Blog post

Iron Deficiency: Are the Answers Already out There?

6 min read
21 Nov 2013

Iron deficiency, or getting insufficient iron, is a large problem, affecting approximately two billion people worldwide. Iron deficiency commonly causes anaemia, higher levels of maternal mortality, and perinatal mortality. It even can increase the likelihood of contracting a disease[1]. Iron deficiency contributes substantially to global death and disability, particularly in developing countries. Pregnant women, perinatal women and young children are the most affected by iron deficiency, largely because of the high iron demands associated with pregnancy and growth.[1]

But this could be treatable. Iron deficiency has been called "the most common preventable nutritional deficiency"[2]. Interventions to reduce the health burden associated with iron deficiency, such as fortification and supplementation, have been claimed by some organizations to significantly reduce mortality and the risk of disease within a population. But are they correct?


What are the resultant health improvements following the introduction of interventions aimed to reduce iron deficiency in developing countries? Unfortunately, a quick review of the literature revealed that few studies have quantitatively measured the total health benefits from micronutrient fortification in countries where the disease has a substantial impact.

Due to the lack of directly-relevant data available, we looked to indirectly calculate the total health gain for an intervention by searching for data on four important parameters often reported within studies, albeit separately:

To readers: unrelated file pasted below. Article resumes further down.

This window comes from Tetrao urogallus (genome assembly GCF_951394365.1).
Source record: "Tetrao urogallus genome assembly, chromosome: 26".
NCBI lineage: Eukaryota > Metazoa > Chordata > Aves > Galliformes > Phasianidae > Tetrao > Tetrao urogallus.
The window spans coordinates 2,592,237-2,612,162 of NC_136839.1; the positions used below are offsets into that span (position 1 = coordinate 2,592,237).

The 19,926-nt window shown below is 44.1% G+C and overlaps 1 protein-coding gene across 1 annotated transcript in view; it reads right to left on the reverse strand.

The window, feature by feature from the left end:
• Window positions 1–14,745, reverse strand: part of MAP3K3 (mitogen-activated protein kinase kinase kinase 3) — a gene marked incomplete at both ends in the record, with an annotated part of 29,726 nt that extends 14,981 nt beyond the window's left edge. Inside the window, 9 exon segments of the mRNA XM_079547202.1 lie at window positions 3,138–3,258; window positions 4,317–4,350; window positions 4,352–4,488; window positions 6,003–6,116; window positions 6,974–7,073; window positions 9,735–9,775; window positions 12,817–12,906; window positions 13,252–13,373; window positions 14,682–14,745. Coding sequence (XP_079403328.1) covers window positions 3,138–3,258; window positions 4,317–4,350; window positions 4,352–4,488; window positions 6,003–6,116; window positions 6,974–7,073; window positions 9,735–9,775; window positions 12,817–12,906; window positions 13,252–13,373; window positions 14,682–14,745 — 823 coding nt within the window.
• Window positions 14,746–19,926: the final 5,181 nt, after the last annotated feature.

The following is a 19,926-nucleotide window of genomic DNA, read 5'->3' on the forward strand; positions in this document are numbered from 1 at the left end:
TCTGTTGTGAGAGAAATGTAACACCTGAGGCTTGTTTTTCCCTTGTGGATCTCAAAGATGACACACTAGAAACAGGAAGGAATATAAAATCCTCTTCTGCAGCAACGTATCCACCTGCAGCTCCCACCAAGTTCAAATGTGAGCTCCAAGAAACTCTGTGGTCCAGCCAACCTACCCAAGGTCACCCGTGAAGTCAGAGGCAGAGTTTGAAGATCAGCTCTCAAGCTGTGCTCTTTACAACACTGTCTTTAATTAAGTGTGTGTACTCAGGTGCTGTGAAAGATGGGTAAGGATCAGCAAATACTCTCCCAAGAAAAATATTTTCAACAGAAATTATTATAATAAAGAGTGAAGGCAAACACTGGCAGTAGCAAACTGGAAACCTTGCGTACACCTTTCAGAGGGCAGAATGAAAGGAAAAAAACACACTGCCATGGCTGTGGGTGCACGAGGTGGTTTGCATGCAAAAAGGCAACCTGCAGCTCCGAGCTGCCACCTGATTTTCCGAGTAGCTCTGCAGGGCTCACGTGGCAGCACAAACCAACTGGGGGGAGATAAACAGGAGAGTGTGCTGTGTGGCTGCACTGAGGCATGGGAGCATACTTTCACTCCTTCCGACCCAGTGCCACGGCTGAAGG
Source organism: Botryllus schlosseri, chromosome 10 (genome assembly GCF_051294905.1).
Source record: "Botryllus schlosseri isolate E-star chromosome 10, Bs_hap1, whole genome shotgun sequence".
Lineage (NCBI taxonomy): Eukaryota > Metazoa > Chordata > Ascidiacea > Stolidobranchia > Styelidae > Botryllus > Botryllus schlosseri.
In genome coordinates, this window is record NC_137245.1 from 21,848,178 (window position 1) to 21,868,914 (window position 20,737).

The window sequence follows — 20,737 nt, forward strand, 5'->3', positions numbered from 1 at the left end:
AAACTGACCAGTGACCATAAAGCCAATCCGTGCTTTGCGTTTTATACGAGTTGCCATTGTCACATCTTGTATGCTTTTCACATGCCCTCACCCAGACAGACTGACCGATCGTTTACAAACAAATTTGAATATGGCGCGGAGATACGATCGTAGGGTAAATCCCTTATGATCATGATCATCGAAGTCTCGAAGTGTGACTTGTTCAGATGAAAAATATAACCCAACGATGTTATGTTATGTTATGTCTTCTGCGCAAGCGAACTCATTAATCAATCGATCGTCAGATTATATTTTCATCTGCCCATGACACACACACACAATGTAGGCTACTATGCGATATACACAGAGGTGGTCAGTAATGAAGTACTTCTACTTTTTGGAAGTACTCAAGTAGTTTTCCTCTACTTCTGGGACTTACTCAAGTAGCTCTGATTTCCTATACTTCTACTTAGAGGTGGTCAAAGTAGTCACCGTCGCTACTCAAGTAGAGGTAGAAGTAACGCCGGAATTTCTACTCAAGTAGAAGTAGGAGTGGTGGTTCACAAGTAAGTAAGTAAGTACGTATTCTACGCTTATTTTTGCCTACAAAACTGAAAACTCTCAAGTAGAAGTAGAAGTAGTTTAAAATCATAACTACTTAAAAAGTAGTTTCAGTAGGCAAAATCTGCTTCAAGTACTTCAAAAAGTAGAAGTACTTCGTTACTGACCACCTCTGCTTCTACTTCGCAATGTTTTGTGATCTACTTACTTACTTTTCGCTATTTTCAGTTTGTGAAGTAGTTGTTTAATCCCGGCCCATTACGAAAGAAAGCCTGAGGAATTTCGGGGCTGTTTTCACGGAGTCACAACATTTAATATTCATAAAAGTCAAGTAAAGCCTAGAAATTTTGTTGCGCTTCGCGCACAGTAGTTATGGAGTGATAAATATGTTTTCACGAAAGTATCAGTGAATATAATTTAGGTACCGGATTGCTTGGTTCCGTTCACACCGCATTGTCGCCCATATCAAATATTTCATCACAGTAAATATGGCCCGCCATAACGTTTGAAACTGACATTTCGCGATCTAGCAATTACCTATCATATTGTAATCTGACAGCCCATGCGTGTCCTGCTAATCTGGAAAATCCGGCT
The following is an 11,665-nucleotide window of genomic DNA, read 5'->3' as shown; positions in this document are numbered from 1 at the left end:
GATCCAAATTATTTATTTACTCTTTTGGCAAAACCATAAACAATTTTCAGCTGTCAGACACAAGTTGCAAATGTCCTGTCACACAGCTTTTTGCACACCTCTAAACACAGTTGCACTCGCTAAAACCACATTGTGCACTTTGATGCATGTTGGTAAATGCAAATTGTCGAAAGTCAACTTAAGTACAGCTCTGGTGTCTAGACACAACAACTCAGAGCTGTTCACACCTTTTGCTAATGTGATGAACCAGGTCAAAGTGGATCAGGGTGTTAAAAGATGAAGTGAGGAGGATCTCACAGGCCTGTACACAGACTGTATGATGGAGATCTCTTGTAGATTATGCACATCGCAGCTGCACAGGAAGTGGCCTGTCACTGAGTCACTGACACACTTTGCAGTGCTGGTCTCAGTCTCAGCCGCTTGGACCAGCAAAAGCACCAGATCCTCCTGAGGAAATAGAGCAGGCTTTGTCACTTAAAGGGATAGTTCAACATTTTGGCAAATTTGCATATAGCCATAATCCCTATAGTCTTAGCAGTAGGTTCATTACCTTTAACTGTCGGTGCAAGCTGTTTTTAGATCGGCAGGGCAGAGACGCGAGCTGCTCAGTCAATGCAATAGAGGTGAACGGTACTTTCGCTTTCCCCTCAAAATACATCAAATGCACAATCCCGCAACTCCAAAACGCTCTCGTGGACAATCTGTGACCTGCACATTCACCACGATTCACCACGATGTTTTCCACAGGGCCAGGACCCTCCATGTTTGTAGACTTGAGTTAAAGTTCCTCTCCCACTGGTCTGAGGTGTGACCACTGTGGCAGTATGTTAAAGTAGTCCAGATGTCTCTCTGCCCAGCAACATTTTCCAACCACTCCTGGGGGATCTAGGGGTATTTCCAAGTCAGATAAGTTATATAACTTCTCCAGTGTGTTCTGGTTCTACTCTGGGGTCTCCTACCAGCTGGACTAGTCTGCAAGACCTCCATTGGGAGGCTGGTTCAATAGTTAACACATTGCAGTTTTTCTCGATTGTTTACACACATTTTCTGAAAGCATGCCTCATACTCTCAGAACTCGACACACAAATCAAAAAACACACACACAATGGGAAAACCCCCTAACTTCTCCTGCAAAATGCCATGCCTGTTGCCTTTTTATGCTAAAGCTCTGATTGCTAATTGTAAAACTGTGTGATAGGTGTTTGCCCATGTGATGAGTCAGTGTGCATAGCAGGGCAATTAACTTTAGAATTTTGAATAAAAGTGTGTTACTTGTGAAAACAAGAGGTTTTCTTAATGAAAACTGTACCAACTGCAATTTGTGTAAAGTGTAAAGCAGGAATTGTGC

• Health damage per person with a nutrient deficiency;
  • Share of the deficiency reduced through the intervention;
  • Share of the population with the deficiency;
  • Number of people within the study population.

We first searched key repositories of health related publications including PubMed, the World Health Organisation (WHO) and Cochrane websites using a variety of combinations of disease and Disability-Adjusted Life Years (DALY)-related search terms. Disability-Adjusted Life Years (DALYs) per person or across a population are a simple way to assess the health damage related to a disease, as they take into account the decrement to both length and quality of life that a person experiences as a result of the condition in question.

A total of 58 pertinent papers were identified. In addition to looking directly for information fulfilling at least one of our four defined parameters, we also noted additional information, such as other outcomes measured and the population sub-group studied.


Unfortunately, the low amount of evidence available means it's difficult to make claims with certainty. The results of our search demonstrated that iron deficiency anaemia, a key outcome of iron deficiency, was associated with a considerable and detrimental impact upon health. For instance, one study reported that the total global burden due to iron deficiency anaemia in 2004 was over 35 million DALYs.s Our spreadsheet containing our data is available here.

It is important to bear in mind that iron deficiency is not the sole cause of anaemia, and anaemia is often used as an inappropriate proxy for iron deficiency anaemia. For example, anaemia can also be caused by other factors, such as P. falciparum malaria.[1] In 2009, WHO estimated that 60% of anaemia was due to iron deficiency in non-malarial areas and 50% in malarial areas.[3]

While not all of the information located fell neatly into our defined parameters, it was evident that simple interventions can have a major impact on health. For example, one report estimated that providing 50% of the global population with iron fortification would increase health by 59 million DALYs and ion supplementation would increase health by 59 million DALYs, when implemented over a 10-year period.[4]